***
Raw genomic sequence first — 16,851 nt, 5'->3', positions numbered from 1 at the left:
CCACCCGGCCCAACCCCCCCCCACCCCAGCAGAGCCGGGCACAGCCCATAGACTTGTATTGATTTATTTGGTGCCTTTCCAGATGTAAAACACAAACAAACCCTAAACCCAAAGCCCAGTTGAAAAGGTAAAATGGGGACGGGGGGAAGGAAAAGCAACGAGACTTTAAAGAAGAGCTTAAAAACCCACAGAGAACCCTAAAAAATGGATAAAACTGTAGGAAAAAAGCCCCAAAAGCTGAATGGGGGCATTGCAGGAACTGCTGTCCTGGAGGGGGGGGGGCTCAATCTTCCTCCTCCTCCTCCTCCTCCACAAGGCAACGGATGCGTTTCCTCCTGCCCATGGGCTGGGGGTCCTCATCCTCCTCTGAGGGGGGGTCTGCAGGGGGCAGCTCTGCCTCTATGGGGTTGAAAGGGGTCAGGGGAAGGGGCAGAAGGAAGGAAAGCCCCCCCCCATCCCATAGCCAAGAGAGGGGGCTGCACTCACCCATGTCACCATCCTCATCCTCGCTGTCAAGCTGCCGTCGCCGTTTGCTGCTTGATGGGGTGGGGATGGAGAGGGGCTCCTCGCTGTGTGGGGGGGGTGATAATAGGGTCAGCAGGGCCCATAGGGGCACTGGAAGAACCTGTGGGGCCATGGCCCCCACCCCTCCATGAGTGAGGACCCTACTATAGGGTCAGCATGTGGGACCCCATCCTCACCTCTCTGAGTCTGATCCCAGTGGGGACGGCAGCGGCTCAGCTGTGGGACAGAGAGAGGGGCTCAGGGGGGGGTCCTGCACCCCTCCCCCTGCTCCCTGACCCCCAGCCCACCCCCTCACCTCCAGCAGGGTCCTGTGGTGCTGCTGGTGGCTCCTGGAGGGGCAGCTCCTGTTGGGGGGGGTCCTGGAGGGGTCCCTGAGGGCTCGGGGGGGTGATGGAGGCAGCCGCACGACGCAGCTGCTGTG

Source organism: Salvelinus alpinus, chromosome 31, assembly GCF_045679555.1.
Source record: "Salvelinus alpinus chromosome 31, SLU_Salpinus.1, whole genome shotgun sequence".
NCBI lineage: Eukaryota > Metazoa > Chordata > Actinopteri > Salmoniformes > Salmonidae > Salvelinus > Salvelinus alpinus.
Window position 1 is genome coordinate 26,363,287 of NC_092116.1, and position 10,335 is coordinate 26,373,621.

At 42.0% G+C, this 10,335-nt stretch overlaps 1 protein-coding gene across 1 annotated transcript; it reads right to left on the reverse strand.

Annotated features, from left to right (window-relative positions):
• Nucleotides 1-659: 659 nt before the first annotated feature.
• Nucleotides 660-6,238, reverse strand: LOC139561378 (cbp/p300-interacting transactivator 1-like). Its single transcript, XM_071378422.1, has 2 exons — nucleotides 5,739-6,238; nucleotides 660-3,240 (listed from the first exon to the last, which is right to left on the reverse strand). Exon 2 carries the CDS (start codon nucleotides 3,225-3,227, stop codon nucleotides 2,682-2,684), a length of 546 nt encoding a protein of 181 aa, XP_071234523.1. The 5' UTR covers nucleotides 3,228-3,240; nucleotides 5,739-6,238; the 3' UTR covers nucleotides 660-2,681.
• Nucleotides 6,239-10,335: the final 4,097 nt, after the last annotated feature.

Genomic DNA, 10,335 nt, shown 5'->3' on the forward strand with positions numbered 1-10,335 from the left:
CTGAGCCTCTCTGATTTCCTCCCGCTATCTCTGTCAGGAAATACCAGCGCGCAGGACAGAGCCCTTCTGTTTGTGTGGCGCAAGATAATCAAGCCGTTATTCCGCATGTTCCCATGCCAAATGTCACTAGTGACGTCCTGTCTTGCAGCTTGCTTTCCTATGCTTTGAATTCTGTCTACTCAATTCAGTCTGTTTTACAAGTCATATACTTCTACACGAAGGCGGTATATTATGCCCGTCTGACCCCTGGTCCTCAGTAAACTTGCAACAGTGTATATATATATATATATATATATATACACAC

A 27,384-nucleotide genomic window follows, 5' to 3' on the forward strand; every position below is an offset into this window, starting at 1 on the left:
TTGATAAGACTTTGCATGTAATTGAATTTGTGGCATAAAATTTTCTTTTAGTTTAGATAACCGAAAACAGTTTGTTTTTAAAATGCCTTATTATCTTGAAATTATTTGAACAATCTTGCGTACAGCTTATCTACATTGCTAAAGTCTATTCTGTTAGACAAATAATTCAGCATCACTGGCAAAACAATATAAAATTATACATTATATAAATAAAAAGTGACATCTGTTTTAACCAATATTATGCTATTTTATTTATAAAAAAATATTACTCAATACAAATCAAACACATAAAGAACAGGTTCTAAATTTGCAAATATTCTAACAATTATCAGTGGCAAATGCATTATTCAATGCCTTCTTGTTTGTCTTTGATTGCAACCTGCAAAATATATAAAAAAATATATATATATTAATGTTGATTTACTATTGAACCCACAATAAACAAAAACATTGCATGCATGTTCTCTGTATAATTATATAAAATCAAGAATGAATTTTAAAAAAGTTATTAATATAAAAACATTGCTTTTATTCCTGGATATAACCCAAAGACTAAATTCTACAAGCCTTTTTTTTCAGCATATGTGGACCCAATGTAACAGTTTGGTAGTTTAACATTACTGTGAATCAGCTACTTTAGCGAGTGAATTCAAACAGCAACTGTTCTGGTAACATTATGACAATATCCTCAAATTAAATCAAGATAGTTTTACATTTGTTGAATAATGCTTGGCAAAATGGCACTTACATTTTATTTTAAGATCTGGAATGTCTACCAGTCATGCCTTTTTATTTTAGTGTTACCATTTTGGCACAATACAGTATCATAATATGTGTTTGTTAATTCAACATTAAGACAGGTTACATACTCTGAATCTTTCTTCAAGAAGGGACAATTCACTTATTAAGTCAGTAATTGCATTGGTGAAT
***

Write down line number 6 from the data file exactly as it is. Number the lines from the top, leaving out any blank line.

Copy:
Window position 1 is genome coordinate 26,363,287 of NC_092116.1, and position 10,335 is coordinate 26,373,621.